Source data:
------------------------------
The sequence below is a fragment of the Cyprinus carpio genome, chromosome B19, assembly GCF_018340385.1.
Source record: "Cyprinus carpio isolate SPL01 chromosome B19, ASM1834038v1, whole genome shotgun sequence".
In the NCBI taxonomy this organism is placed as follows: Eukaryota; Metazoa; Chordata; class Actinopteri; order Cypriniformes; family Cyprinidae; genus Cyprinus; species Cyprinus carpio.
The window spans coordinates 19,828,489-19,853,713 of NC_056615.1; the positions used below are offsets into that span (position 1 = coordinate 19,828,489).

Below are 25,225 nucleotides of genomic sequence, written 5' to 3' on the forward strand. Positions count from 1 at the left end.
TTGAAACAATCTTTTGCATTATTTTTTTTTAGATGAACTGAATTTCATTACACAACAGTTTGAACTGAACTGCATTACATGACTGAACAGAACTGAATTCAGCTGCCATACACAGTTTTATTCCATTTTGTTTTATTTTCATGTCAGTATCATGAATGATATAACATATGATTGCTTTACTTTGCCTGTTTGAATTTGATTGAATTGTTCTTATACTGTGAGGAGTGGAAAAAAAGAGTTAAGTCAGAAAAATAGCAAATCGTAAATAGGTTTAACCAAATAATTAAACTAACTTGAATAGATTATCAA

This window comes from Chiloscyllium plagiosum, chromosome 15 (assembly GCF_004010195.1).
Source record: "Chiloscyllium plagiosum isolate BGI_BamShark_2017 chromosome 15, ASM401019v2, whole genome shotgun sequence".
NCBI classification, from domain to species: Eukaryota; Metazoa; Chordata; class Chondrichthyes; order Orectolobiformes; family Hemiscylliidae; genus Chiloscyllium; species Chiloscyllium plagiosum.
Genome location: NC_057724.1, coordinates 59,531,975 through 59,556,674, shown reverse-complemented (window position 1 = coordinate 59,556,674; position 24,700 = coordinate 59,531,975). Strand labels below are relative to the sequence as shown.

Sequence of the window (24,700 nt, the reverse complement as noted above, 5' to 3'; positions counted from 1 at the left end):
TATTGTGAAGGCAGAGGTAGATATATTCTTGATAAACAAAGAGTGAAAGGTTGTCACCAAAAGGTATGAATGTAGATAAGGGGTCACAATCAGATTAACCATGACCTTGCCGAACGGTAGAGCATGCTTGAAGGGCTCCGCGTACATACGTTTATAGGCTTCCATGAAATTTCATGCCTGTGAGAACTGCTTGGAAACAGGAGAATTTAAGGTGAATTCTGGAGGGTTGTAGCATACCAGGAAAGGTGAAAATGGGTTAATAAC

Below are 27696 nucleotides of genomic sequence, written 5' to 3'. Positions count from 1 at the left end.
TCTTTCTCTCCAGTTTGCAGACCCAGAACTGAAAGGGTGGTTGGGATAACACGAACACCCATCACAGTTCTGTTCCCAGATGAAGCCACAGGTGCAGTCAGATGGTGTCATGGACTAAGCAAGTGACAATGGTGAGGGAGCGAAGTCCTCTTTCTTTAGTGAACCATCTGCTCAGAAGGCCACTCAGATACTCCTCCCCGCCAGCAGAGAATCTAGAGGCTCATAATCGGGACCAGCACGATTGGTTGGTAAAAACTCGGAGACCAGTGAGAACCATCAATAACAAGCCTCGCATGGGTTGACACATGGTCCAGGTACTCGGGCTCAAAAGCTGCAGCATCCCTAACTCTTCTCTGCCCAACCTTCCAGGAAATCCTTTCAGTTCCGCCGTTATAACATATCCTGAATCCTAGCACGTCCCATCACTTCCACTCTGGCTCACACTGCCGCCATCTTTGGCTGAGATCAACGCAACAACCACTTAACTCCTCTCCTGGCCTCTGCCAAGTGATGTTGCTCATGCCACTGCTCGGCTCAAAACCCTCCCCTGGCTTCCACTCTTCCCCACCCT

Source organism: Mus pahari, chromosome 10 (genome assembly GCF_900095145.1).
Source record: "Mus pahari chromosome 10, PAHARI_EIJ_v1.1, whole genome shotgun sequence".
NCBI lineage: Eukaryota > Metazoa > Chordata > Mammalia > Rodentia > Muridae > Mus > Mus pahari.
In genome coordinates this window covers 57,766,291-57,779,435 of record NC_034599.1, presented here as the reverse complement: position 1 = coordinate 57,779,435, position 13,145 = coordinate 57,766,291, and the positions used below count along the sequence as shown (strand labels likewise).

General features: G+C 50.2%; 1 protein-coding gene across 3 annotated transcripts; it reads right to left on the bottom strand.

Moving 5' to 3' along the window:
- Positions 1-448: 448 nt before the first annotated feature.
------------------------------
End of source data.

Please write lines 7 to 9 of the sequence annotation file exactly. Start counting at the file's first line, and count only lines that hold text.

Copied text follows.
This window comes from Chiloscyllium plagiosum, chromosome 15 (assembly GCF_004010195.1).
Source record: "Chiloscyllium plagiosum isolate BGI_BamShark_2017 chromosome 15, ASM401019v2, whole genome shotgun sequence".
NCBI classification, from domain to species: Eukaryota; Metazoa; Chordata; class Chondrichthyes; order Orectolobiformes; family Hemiscylliidae; genus Chiloscyllium; species Chiloscyllium plagiosum.